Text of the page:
Under an agreement that strengthens an international alliance, the Royal Australian Navy accepted its first two submarine-hunting MH-60 Romeo helicopters on Dec. 10, 2013. Lockheed Martin and the U.S. Navy responded to the Australian Defence Force’s need for a fleet of new-generation, multi-role naval combat aircraft with the proven sensors and systems aboard the helicopter. Continue reading
One hundred years after the Australian’s first fleet of seven cruisers and destroyers sailed into the Sydney Harbour, the nation is hosting the International Fleet Review to celebrate and commemorate the centenary of the Royal Australian Navy. As a part of the Pacific International Maritime Exposition, naval institutions from around the globe embarked on the journey to the Sydney Harbour, where more than 40 warships and 16 tall ships participated in the fleet review.
Just two short months after the RAN celebrates its 100-year anniversary, Lockheed Martin will deliver the first mission-ready MH-60R helicopters to the RAN. These four helicopters will be the inaugural installment to the fleet that will contain 24 new-generation multi-role naval combat aircraft by 2016.
The U.S. Navy’s MH-60 “Romeo” donned a new addition to its side when it took to the sky for flight testing this summer. Skippy, the signature kangaroo that designates the N48-001 helicopter as belonging to the RAN posed proudly on the MH-60R as a token to the partnership that promises international maritime excellence.
The MH-60R is the most capable and mature Anti-Submarine (ASW)/Anti-Surface Warfare (ASuW) multi-mission helicopter available in the world today. Manufactured by Sikorsky Aircraft Corp, and equipped with advanced mission systems and sensors by Lockheed Martin Mission Systems and Training (MST), the MH-60R is capable of detecting and prosecuting modern submarines in littoral and open ocean scenarios. Secondary missions include electronic support measures, search and rescue, vertical replenishment, and medical evacuation.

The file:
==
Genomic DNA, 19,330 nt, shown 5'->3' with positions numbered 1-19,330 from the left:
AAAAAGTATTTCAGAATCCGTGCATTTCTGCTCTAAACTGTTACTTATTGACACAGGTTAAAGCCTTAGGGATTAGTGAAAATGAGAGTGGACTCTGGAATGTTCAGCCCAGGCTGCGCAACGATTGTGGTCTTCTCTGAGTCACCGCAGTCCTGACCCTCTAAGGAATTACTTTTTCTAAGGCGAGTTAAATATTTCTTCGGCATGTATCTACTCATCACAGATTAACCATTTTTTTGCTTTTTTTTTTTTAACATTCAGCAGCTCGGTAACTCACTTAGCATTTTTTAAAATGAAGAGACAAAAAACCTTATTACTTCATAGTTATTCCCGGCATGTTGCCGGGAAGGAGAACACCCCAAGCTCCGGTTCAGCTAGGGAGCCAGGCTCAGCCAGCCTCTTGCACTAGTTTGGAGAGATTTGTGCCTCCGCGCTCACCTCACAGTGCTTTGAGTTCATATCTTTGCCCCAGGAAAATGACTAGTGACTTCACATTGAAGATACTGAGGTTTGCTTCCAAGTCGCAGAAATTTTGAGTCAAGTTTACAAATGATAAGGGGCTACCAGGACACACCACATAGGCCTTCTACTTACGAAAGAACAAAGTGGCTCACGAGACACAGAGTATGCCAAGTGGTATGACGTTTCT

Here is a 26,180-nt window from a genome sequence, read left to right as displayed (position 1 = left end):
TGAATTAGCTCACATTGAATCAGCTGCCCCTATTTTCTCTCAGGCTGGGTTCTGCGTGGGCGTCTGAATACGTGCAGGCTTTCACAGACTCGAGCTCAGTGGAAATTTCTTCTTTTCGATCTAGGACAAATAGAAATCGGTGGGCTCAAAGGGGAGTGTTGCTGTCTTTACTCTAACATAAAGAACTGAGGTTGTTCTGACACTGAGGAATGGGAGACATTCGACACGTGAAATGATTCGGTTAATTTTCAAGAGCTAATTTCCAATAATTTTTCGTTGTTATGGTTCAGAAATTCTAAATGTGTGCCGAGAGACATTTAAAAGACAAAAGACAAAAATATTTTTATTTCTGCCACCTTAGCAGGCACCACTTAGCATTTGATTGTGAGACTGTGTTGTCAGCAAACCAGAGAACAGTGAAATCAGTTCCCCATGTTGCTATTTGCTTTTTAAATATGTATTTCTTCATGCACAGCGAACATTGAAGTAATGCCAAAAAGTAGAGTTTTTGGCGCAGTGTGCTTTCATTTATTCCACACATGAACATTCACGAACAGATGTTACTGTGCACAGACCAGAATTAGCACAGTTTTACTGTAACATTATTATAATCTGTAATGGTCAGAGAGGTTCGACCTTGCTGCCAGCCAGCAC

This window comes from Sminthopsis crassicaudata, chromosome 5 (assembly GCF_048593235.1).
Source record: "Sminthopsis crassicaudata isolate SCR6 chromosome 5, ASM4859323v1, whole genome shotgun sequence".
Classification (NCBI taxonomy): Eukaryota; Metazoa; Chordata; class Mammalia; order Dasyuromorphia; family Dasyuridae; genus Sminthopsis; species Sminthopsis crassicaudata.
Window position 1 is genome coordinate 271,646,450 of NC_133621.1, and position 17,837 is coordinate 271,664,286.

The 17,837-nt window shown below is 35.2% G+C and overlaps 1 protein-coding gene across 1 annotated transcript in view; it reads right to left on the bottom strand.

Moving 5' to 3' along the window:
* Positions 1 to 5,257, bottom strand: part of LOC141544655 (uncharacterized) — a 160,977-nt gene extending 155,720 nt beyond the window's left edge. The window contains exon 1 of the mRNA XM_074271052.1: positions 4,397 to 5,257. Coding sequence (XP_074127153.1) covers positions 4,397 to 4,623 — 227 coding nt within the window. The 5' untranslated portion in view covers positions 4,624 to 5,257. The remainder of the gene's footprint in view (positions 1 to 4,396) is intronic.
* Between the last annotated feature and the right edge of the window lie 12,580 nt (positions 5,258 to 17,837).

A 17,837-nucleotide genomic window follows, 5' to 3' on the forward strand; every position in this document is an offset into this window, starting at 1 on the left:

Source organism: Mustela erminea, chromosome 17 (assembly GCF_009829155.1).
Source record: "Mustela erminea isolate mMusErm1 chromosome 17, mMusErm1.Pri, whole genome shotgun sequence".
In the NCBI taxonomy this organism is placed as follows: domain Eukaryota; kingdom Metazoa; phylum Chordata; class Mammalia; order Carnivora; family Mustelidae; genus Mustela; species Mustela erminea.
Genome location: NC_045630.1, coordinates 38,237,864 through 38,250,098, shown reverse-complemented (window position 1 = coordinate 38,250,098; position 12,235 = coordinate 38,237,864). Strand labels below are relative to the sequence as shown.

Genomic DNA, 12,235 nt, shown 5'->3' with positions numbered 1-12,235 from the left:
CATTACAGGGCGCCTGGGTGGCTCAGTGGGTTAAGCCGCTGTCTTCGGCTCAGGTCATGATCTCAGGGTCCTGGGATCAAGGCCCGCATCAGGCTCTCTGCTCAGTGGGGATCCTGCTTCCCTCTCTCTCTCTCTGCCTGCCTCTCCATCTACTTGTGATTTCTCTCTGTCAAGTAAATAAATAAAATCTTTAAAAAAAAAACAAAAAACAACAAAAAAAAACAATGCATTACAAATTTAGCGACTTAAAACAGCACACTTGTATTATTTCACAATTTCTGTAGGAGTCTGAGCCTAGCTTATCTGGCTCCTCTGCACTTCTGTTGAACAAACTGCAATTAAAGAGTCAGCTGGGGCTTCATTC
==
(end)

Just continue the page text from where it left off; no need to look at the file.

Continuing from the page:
In June 2011, the Commonwealth of Australia became the first international customer to procure the U.S. Navy’s MH-60R Seahawk by selecting the multi-mission helicopter to fulfill the Australian Defence Force’s AIR 9000 Phase 8 requirement for a fleet of 24 new-generation, multi-role naval combat aircraft.
While many of us are planning our summer vacations, the U.S. Navy and Marine Corps and the Malaysian armed forces are engaged in a joint military exercise called the Cooperation Afloat Readiness Training, or CARAT, in the South China Sea. The ten day event is about collaboration and communication – and the MH-60R Romeo helicopter gets to play a featured role.
The Romeo arrived aboard the littoral combat ship USS Freedom, who is participating in CARAT for the first time. Freedom and the USS Tortuga conducted an amphibious assault exercise, with the MH-60R providing aerial support to sailors acting as safety observers in an 11-meter rigid hull inflatable boat (RHIB). The MH-60R aircraft participating in CARAT is assigned to the Battle Cats of Helicopter Maritime Strike Squadron (HSM) 73, who are deployed aboard Freedom as part of the “Gold’ crew of 91 sailors. A U.S. Navy article quoted HSM 73 pilot Lt. Mike Roselli, who participated in the event. “It was a good proof of concept for LCS and the squadron of the capabilities we could provide to the mission. The Romeo was able to provide maritime support to the amphibious force. We could, if needed, provide Hellfire [missiles], torpedoes or a Search and Rescue swimmer.”
The U.S. Navy describes CARAT as “a series of bilateral naval exercises between the U.S. Navy and the armed forces of Bangladesh, Brunei, Cambodia, Indonesia, Malaysia, the Philippines, Singapore, Thailand and Timor-Leste.” Continuing through June 23, CARAT Malaysia 2013 consists of ten days of shore-based and at-sea training events designed to address shared maritime security concerns, develop relationships, and enhance interoperability among participating forces. Participation in the CARAT exercise series is among the key milestones during Freedom’s maiden rotational deployment to Southeast Asia.
For updates and photos, “Like” the CARAT page on Facebook.